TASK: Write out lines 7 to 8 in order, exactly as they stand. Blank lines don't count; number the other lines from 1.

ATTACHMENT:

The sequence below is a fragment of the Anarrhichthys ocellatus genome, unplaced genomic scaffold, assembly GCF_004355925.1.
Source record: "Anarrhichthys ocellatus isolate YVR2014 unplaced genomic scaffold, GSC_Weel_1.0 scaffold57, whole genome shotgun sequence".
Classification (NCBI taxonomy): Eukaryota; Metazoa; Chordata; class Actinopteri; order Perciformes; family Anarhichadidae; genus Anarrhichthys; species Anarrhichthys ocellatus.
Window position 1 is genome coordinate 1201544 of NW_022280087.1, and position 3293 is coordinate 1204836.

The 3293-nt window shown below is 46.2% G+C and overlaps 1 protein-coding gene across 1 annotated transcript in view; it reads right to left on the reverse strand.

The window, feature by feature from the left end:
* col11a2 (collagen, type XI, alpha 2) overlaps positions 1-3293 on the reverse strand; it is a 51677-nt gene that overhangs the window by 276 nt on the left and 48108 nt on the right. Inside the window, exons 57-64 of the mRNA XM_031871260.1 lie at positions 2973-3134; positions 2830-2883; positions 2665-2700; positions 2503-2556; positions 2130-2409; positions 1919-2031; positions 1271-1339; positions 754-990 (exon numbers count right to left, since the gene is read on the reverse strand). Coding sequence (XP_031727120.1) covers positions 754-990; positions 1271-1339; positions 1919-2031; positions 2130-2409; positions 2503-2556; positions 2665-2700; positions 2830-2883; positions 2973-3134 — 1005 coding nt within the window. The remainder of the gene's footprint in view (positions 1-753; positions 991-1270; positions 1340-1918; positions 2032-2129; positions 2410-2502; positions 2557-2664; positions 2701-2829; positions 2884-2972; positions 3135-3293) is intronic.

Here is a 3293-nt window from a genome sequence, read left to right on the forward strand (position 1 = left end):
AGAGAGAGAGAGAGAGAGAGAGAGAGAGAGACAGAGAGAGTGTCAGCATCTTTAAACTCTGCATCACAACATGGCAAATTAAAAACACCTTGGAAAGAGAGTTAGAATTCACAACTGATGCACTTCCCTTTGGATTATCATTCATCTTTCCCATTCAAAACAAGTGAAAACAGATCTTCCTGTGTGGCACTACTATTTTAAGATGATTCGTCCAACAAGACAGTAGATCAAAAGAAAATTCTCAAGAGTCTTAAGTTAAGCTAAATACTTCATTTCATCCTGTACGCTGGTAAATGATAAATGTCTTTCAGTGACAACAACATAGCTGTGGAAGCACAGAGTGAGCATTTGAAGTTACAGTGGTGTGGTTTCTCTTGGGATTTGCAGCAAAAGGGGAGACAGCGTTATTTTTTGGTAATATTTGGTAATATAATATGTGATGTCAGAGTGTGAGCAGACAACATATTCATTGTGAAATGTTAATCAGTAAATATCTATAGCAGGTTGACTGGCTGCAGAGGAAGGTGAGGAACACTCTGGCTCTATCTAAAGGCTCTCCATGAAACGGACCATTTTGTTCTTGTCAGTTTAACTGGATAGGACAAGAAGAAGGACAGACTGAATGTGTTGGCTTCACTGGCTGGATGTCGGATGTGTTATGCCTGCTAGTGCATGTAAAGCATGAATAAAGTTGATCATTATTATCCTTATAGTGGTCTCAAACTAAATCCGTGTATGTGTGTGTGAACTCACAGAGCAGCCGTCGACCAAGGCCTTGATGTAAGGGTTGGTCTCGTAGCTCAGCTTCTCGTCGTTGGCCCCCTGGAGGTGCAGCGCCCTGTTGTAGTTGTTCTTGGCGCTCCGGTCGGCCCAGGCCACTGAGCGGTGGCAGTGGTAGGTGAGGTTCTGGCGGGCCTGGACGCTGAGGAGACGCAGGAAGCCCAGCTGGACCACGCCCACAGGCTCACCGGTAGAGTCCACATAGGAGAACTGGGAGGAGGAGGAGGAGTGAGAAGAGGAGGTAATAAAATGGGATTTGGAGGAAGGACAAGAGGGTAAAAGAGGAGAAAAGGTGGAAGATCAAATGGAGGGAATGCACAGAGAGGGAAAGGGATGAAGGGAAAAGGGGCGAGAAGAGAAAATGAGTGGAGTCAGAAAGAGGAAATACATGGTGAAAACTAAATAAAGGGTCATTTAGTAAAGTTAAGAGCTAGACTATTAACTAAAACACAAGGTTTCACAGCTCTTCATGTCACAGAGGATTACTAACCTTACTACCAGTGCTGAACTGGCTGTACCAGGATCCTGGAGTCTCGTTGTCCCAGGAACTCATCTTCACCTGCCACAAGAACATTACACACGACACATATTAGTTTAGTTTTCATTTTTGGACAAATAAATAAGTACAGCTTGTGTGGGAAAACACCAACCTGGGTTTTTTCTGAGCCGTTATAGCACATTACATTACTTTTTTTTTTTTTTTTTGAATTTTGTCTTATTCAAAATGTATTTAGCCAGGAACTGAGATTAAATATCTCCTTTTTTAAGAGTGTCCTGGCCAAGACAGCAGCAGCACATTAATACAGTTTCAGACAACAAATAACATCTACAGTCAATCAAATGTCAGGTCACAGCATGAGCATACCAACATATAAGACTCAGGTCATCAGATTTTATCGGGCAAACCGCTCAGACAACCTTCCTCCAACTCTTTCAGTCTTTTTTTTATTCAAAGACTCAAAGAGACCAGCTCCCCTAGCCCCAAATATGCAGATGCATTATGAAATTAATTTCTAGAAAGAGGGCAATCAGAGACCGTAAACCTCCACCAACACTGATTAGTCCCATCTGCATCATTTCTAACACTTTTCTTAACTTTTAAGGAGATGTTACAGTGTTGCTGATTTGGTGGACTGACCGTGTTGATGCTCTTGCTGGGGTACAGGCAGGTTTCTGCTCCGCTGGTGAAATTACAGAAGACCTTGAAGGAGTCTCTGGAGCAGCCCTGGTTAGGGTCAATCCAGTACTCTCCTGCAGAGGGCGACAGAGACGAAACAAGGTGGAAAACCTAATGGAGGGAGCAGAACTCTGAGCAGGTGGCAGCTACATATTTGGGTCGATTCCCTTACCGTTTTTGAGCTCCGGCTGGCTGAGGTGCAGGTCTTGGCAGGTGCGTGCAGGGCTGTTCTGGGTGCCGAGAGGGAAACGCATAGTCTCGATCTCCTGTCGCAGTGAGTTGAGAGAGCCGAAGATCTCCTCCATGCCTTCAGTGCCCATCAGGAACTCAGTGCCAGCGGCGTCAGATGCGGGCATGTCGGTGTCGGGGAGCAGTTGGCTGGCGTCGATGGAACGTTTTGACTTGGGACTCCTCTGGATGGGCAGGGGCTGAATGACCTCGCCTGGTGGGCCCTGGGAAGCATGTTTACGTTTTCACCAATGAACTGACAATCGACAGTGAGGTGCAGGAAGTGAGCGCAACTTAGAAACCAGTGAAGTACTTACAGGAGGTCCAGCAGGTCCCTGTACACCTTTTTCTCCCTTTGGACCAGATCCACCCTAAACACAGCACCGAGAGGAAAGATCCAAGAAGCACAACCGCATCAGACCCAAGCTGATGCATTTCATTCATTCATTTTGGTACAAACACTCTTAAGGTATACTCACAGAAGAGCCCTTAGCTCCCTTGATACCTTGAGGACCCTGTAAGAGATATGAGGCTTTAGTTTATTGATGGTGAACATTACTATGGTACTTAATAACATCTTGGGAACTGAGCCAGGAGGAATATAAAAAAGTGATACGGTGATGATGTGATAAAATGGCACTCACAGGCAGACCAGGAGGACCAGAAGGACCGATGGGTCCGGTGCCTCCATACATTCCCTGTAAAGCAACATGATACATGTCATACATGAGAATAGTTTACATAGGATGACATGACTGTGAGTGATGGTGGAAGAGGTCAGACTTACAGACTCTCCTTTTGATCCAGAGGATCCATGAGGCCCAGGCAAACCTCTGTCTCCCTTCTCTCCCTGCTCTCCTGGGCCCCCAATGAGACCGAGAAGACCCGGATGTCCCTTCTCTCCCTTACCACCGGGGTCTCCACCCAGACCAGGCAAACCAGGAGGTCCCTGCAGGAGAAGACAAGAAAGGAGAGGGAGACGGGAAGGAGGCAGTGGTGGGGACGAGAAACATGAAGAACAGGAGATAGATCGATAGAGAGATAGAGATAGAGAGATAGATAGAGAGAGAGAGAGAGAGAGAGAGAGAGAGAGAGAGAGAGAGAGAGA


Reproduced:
* col11a2 (collagen, type XI, alpha 2) overlaps positions 1-3293 on the reverse strand; it is a 51677-nt gene that overhangs the window by 276 nt on the left and 48108 nt on the right. Inside the window, exons 57-64 of the mRNA XM_031871260.1 lie at positions 2973-3134; positions 2830-2883; positions 2665-2700; positions 2503-2556; positions 2130-2409; positions 1919-2031; positions 1271-1339; positions 754-990 (exon numbers count right to left, since the gene is read on the reverse strand). Coding sequence (XP_031727120.1) covers positions 754-990; positions 1271-1339; positions 1919-2031; positions 2130-2409; positions 2503-2556; positions 2665-2700; positions 2830-2883; positions 2973-3134 — 1005 coding nt within the window. The remainder of the gene's footprint in view (positions 1-753; positions 991-1270; positions 1340-1918; positions 2032-2129; positions 2410-2502; positions 2557-2664; positions 2701-2829; positions 2884-2972; positions 3135-3293) is intronic.

Here is a 3293-nt window from a genome sequence, read left to right on the forward strand (position 1 = left end):